Designing a Diet

 

Diet Planning Principles:

 

 

Food

Phytochemical(s)

Allium vegetables (garlic, onions, chives, leeks)

Allyl sulfides

Cruciferous vegetables (broccoli, cauliflower, cabbage, Brussels sprouts, kale, turnips, bok choy, kohlrabi)

Indoles/glucosinolates, Isothiocyanates/thiocyanates,

Solanaceous vegetables (tomatoes, peppers)

Lycopene

Umbelliferous vegetables (carrots, celery, cilantro,parsley, parsnips)

Carotenoids, Phthalides,

Compositae plants (artichoke)

Silymarin

Citrus fruits (oranges, lemons, grapefruit)
 

Monoterpenes (limonene), Carotenoids,

Other fruits (grapes, berries, cherries, apples, cantaloupe, watermelon, pomegranate)

Ellagic acid , Phenols, Flavonoids (quercetin)

Beans, grains, seeds (soybeans, oats, barley, brown rice, whole wheat, flax seed)

Flavonoids (isoflavones), Phytic acid, Saponins, Protease inhibitors

Herbs, spices (ginger, mint, rosemary, thyme, oregano, sage, basil, tumeric, caraway, fennel)

Gingerols, Flavonoids, Monoterpenes (limonene)

Licorice root Green tea 

Glycyrrhizin, Catechins

 

Phytochemicals and Function:

 

Question: Does your diet reflect the diet planning principles? Is your diet full of phytochemicals?


Question: How do we know if we are getting enough of other needed nutrients?


Dietary Reference Intakes (DRIs)

 

Question: if the public is not aware of the DRIs needed to maintain their health, then what guidelines exist to help them make food choices?


Daily Values

 

·        Reference Daily Intakes (RDIs) – for minerals and vitamins

o       Uses highest RDA values set in 1968

·        Daily Reference Values (DRVs) – for protein and dietary components that have no RDA or other nutrient standard (fat, saturated fat, cholesterol, carbohydrate, dietary fiber, sodium, and potassium)

o       Whatever the calorie level, DRVs for the energy-producing nutrients are always calculated as follows:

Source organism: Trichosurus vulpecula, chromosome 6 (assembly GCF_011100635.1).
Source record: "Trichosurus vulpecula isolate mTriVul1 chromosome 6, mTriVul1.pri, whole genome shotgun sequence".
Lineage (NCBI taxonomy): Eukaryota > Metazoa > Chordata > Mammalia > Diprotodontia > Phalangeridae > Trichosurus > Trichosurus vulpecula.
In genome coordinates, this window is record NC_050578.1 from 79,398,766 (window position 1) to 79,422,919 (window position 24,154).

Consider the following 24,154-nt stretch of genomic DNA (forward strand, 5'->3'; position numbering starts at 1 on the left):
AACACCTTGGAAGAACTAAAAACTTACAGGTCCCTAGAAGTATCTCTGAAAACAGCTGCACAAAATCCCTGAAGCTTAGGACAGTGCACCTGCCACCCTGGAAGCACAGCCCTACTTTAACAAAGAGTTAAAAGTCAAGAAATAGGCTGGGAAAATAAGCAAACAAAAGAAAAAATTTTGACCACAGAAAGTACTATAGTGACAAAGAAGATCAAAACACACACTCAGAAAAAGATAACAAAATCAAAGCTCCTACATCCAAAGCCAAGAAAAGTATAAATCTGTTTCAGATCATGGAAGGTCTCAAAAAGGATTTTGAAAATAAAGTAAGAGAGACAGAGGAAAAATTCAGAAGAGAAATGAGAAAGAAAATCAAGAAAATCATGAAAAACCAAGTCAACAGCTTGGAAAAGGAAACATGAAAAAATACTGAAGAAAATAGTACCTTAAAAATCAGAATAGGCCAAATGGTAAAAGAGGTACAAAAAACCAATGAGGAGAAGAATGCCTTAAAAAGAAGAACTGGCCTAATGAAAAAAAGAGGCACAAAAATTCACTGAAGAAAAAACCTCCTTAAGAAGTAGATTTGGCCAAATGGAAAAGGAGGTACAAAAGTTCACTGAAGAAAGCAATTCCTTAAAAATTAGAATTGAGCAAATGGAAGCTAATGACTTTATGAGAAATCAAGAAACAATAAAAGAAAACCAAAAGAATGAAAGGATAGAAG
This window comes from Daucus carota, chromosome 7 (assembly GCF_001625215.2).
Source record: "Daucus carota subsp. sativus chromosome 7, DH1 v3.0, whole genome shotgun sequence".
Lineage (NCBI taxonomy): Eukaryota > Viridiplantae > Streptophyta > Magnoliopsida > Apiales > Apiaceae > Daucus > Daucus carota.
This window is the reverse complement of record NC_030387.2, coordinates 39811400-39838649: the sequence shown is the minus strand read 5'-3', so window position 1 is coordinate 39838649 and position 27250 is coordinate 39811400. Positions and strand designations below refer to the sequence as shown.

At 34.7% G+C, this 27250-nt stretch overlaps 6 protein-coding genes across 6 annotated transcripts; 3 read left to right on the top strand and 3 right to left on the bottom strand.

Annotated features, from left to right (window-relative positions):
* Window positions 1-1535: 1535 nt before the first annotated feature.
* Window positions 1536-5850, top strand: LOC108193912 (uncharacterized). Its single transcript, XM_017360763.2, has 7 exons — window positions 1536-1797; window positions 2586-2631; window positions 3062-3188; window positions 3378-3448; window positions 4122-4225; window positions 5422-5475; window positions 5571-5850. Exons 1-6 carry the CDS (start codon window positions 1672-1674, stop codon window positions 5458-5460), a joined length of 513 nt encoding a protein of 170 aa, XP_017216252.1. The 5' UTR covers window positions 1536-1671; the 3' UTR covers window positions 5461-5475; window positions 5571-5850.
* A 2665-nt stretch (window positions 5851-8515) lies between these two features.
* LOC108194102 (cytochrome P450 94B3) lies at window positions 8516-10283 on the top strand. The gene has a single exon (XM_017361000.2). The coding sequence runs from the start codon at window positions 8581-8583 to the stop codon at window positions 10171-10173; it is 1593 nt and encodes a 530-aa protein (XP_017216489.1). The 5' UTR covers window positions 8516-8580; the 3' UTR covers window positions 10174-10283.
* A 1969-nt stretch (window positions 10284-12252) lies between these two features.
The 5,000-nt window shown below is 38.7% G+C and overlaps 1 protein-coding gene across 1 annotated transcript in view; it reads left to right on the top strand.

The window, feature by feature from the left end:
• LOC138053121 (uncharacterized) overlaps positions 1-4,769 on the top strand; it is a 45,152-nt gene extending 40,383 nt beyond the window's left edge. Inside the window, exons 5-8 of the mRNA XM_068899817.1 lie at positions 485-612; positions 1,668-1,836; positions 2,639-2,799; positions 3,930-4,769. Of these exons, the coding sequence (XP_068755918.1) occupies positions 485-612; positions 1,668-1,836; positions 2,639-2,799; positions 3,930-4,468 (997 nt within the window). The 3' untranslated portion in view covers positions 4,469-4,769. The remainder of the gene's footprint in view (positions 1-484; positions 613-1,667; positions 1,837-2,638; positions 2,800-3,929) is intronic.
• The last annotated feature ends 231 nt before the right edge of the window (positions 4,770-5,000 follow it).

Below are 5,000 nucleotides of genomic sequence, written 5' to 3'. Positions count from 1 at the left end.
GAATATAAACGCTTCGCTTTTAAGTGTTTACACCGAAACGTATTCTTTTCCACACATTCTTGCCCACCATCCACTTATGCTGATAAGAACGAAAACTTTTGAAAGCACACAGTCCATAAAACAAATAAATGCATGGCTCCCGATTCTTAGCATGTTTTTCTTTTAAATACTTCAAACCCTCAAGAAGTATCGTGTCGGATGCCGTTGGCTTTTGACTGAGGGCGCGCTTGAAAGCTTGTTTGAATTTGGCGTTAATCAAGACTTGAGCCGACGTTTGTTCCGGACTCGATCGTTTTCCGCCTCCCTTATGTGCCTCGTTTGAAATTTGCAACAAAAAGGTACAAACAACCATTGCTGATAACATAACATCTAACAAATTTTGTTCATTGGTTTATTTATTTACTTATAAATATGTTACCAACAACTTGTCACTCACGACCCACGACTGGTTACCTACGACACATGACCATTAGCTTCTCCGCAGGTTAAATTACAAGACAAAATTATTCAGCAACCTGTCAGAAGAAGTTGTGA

§         fat based on 30 percent of calories

§         saturated fat based on 10 percent of calories

§         carbohydrate based on 60 percent of calories

§         protein based on 10 percent of calories. (The DRV for protein applies only to adults and children over 4 - RDIs for protein for special groups have been established.)

§         fiber based on 11.5 g of fiber per 1,000 calories.

o       The DRVs for cholesterol, sodium and potassium, which do not contribute calories, remain the same whatever the calorie level

 

Food Choices - USDA

Questions: What is the driving force that initiated the development of this resource? Realistically speaking, how many people and what types of people access such a resource?

Food Labels

 


Free This term means that a product contains no amount of, or only trivial or "physiologically inconsequential" amounts of, one or more of these components: fat, saturated fat, cholesterol, sodium, sugars, and calories. For example, "calorie-free" means fewer than 5 calories per serving, and "sugar-free" and "fat-free" both mean less than 0.5 g per serving. Synonyms for "free" include "without," "no" and "zero." A synonym for fat-free milk is "skim".
Low This term can be used on foods that can be eaten frequently without exceeding dietary guidelines for one or more of these components: fat, saturated fat, cholesterol, sodium, and calories. Thus, descriptors are defined as follows: